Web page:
Bird Photography...


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agape01

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Feb 13, 2003
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#1
I hope that it would be alright for the MODs to allow me to ask shooting questions on a related topic in this sub-forum.

Anyways, here it goes. For shooters that love to shoot birds, what are the important things that one must know in shooting birds in flight? I'm sure that CSers like Harlequin, Avatar, Chngpe01 can help me to answer bird shooting questions.

Thanks... :)
 

#3
Wai said:
The first thing you must know is that....

.....you got to own a 600mm f4 :D
Sorry but I would have to disagree with that. Some of our very dedicated bird shooters like Arthur, JoeYao, Garion, etc... don't shoot using gigantic lens and still acheive very good results in their photography.

To me what's more important is the PASSION. Bird photography requires alot of patients, sacrifice, and learning (about the behaviour of the birds, and caring for the birds and the environment on the whole). It is only passion that can sustain anyone to continue shooting birds for a long time to come, and only time in the field would help you get the results of excellence.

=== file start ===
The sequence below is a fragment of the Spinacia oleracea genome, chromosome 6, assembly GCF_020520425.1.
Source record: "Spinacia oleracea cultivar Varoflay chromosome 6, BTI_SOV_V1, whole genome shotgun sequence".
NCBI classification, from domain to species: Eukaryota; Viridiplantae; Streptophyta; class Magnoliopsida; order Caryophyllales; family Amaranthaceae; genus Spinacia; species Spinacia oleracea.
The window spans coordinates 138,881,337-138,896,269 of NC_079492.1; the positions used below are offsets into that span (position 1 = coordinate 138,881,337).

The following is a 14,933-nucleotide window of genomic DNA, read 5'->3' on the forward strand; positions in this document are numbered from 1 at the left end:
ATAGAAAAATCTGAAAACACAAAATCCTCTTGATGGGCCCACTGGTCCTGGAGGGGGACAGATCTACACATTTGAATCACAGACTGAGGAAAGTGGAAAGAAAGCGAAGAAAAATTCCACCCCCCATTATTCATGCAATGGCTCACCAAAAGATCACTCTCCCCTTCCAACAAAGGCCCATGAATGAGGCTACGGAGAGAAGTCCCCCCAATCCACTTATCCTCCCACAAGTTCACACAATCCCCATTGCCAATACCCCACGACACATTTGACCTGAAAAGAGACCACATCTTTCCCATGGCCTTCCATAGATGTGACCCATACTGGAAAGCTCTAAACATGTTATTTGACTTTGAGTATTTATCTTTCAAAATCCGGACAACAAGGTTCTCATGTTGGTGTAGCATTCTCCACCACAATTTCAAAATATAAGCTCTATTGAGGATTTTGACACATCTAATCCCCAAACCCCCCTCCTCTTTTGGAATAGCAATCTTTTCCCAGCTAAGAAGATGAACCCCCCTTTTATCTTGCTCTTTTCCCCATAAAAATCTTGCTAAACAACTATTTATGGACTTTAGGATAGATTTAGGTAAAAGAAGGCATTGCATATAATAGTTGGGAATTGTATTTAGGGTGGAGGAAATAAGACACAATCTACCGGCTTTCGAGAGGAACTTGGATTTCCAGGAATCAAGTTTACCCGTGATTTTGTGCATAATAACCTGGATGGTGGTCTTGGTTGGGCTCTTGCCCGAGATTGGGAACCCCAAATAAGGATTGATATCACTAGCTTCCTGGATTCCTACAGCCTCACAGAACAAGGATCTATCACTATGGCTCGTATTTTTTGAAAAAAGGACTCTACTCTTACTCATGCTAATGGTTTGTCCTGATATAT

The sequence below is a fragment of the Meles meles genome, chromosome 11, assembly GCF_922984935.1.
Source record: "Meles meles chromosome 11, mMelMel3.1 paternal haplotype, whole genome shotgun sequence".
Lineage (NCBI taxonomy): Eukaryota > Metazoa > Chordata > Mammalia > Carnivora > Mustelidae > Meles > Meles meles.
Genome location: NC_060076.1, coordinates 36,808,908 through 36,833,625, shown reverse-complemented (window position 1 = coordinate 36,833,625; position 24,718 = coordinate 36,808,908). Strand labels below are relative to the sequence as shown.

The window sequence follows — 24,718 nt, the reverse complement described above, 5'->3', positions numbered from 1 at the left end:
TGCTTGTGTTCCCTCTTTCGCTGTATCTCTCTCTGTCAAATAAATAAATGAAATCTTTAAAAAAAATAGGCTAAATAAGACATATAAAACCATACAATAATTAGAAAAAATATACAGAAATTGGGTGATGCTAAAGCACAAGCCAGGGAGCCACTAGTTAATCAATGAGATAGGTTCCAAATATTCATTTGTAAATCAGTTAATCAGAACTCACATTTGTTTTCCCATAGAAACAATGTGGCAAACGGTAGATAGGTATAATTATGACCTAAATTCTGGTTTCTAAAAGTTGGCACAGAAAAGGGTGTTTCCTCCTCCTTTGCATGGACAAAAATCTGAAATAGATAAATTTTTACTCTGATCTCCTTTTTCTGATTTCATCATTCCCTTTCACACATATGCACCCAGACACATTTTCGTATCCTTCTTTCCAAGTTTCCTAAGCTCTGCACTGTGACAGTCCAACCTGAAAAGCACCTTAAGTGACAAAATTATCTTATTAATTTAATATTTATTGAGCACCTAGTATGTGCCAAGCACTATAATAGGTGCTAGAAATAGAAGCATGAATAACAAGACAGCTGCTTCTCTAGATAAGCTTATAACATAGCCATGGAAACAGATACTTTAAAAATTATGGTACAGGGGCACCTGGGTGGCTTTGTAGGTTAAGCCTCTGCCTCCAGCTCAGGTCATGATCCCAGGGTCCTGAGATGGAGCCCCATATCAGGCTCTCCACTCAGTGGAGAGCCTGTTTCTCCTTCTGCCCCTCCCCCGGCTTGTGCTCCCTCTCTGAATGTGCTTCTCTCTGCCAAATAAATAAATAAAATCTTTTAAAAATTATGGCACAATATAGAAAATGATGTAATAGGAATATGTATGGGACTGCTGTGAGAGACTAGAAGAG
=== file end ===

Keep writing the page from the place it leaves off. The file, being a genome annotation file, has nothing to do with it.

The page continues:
Would like to wish you all the best agape01, and welcome to the brotherhood :)
 

mervlam

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Apr 26, 2002
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#4
agape01 said:
I hope that it would be alright for the MODs to allow me to ask shooting questions on a related topic in this sub-forum.

Anyways, here it goes. For shooters that love to shoot birds, what are the important things that one must know in shooting birds in flight? I'm sure that CSers like Harlequin, Avatar, Chngpe01 can help me to answer bird shooting questions.

Thanks... :)
Get a good field guide for identification of birds. They also provide factual information of birds.
My recommendations would be:

1) Lim, K. S., Gardner D., Birds: An Illustrated Field Guide of The Birds of Singapore, Sun Tree Publishing, Singapore ,1997 (The only field guide wholly devoted to birds of Singapore)